11. Hall, I. (1998), Cartels of the mind: Japan’s intellectual closed shop. New York: W.W. Norton.Google Scholar
  12. Harré, R., Moghaddam., F. M., Cairnie, T. P., Rothbart, D., & Sabat, S. R. (2009), Recent advances in positioning theory. Theory & Psychology, 19 (1), 5–31.CrossRefGoogle Scholar
  13. Hashimoto, K. (2000), Internationalisation is Japanisation: Japan’s foreign language education and national identity. Journal of Intercultural Studies, 21 (1), 39–51.CrossRefGoogle Scholar
  14. Hashimoto, K. (2013), ‘English-only’, but not a medium-of-instruction policy: The Japanese way of internationalising education for both domestic and overseas students. Current Issues in Language Planning, 14(1), 16–33.CrossRefGoogle Scholar
  15. Hendrickson, B., Rosen, D., & Aune, R. K. (2011), An Analysis of friendship networks, social connectedness, homesickness, and satisfaction levels of international students. International Journal of Intercultural Relations, 35 (3), 281–295.CrossRefGoogle Scholar
  16. Hino, N. (2009), The teaching of English as an international language in Japan: An answer to the dilemma of indigenous values and global needs in the expanding circle. AILA Review, 22, 103–119.CrossRefGoogle Scholar
  17. Hori, T., Tachikawa, H., Ishii, T., Shimada, N., Takemori, T., Lebowitz, A., & Asadas, T. (2012), An analysis of mental disorders of international students visiting the Mental Health Service at Tsukuba University Health Center. Seishin Shinkeigaku Zasshi, 114 (1), 3–12.Google Scholar
  18. Hsiao-Ying, T. (1995), Sojourner adjustment: The case of foreigners in Japan. Journal of Cross-Cultural Psychology, 26 (5), 525–536.CrossRefGoogle Scholar
  19. Ishikawa, M. (2011), Redefining internationalization in higher education: Global 30 and the making of global universities in Japan. In D. B. Willis & J. Rappleye (Eds), Reimaging Japanese education: Borders, transfers, circulations, and the comparative (pp. 193–224). Oxford: Symposium Books.Google Scholar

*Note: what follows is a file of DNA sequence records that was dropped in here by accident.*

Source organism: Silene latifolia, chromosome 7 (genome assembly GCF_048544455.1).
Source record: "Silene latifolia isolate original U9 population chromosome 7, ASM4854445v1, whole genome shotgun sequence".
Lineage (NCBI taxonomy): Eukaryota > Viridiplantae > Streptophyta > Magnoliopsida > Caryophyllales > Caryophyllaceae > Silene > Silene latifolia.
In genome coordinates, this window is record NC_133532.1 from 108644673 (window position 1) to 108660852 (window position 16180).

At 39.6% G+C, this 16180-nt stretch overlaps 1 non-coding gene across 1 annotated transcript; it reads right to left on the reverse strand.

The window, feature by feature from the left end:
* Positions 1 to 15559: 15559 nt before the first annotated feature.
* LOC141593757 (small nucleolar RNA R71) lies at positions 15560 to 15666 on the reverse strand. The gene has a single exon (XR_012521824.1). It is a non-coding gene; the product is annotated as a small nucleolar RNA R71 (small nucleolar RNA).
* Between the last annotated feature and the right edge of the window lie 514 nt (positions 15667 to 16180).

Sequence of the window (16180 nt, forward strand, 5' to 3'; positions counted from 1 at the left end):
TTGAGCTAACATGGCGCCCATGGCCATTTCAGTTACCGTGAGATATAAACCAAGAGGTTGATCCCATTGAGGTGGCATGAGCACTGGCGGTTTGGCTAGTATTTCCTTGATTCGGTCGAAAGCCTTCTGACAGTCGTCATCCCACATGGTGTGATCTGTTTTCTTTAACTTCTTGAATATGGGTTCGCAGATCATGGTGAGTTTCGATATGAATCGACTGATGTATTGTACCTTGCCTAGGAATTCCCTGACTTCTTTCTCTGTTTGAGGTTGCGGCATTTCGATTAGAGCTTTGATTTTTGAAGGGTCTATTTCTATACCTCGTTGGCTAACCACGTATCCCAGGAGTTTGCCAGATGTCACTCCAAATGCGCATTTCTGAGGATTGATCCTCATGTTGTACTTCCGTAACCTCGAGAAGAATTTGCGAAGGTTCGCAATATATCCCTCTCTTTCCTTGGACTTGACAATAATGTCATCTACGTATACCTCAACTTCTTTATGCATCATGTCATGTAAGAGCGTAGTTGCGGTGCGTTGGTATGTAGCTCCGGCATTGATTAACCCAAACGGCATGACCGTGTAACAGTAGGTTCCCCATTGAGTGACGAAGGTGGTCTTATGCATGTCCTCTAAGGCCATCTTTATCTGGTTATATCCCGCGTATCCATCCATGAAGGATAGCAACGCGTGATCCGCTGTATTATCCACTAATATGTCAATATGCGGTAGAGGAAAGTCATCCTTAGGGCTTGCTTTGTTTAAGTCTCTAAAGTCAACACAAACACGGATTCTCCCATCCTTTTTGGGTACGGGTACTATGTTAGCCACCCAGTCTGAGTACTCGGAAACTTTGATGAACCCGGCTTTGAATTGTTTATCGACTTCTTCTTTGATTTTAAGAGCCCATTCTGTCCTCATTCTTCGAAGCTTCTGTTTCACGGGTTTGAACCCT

20. Iwasaki, N. (2013), Getting over the hedge: Acquisition of mitigating language in L2 Japanese. In C. Kinginger (Ed.), Social and cultural aspects of language learning in study abroad (pp. 239–268). Amsterdam: John Benjamins Publishing Co.CrossRefGoogle Scholar
  21. Kim, Y. Y. (2008), Intercultural personhood: Globalization and a way of being. International Journal of Intercultural Relations, 32 (4), 359–368.CrossRefGoogle Scholar
  22. King, J. (2013), Silence in the second language classrooms of Japanese universities. Applied Linguistics, 34 (3), 325–343.CrossRefGoogle Scholar
  23. Knight. J (2007), Cross-border tertiary education: An introduction. In S. VincentLancrin (Ed.), Cross-border tertiary education: A way towards capacity development (pp. 21–44). Paris: OECD Publishing.CrossRefGoogle Scholar
  24. Kobayashi, Y. (2011), Global Englishes and the discourse on Japaneseness. Journal of Intercultural Studies, 32 (1), 1–14.CrossRefGoogle Scholar
  25. Kraus, W. (2013), The quest for a third space: Heterotopic self-positioning and narrative identity. In C. Holler & M. Klepper (Eds), Rethinking narrative identity: Persona and perspective (pp. 69–83). Amsterdam: John Benjamins Publishing Co.CrossRefGoogle Scholar